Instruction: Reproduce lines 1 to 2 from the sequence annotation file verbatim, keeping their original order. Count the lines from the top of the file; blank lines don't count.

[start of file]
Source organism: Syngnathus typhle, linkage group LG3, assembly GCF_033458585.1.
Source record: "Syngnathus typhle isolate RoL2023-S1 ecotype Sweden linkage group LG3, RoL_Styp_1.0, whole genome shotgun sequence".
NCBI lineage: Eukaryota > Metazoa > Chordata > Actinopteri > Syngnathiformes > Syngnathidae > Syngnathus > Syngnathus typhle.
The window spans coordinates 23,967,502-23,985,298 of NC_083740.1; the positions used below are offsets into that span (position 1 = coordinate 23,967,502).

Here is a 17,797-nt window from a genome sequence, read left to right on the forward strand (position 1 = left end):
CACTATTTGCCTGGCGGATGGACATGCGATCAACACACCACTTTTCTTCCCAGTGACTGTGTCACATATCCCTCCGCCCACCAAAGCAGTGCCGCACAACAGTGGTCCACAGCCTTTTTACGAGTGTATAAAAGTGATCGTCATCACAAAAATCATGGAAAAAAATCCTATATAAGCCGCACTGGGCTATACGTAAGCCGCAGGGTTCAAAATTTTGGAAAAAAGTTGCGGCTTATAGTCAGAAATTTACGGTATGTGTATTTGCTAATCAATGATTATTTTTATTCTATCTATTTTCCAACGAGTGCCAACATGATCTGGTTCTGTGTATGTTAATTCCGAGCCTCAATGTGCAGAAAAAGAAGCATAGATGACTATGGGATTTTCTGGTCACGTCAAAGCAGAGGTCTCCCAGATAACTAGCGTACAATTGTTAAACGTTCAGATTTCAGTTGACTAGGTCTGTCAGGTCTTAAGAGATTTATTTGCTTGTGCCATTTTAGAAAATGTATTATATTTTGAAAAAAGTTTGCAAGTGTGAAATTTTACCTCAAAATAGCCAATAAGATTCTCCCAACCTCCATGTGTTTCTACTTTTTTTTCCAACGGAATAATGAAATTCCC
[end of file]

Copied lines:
Source organism: Syngnathus typhle, linkage group LG3, assembly GCF_033458585.1.
Source record: "Syngnathus typhle isolate RoL2023-S1 ecotype Sweden linkage group LG3, RoL_Styp_1.0, whole genome shotgun sequence".